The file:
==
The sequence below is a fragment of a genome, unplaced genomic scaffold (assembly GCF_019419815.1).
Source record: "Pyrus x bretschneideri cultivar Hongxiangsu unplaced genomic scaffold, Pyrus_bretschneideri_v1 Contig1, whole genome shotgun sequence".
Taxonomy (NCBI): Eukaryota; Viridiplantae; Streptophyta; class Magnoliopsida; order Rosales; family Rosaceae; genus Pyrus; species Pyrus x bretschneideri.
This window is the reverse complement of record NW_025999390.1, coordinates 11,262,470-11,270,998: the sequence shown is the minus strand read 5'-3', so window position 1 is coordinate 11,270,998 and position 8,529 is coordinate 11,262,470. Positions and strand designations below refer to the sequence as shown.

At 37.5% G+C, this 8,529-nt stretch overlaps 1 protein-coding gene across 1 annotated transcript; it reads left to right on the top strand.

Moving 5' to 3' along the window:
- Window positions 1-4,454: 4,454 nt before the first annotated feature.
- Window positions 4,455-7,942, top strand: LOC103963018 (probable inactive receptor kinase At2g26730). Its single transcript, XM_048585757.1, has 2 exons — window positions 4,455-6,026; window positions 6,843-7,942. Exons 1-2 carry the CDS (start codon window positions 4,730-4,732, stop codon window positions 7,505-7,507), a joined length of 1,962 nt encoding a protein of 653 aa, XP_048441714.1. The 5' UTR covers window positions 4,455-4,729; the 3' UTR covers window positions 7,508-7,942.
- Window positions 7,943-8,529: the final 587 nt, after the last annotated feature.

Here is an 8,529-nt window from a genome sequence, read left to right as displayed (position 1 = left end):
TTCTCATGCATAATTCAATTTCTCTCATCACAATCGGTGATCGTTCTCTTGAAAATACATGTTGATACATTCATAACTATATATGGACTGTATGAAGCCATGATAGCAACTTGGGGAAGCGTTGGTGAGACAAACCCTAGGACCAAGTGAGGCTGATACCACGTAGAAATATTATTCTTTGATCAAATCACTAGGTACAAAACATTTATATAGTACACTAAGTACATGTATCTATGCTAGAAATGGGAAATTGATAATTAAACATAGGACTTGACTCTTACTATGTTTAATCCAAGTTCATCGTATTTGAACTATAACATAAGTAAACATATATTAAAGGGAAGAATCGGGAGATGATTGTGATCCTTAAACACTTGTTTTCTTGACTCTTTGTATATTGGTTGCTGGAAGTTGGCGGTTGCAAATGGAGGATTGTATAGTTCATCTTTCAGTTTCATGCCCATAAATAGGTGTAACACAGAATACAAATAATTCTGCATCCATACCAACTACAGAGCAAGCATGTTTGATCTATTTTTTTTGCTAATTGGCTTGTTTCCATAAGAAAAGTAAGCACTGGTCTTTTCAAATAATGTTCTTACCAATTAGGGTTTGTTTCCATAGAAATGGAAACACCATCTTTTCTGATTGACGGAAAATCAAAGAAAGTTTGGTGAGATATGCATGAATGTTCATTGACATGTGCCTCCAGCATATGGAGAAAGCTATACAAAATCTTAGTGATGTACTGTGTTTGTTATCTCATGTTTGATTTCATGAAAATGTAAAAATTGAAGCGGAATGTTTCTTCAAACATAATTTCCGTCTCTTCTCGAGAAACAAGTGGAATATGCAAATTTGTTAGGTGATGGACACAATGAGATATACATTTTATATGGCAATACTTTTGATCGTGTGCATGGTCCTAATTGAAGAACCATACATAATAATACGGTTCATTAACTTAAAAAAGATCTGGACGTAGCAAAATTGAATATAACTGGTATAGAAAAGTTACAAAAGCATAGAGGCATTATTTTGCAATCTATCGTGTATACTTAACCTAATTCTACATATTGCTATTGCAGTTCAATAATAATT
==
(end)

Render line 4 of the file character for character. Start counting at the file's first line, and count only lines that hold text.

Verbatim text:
This window is the reverse complement of record NW_025999390.1, coordinates 11,262,470-11,270,998: the sequence shown is the minus strand read 5'-3', so window position 1 is coordinate 11,270,998 and position 8,529 is coordinate 11,262,470. Positions and strand designations below refer to the sequence as shown.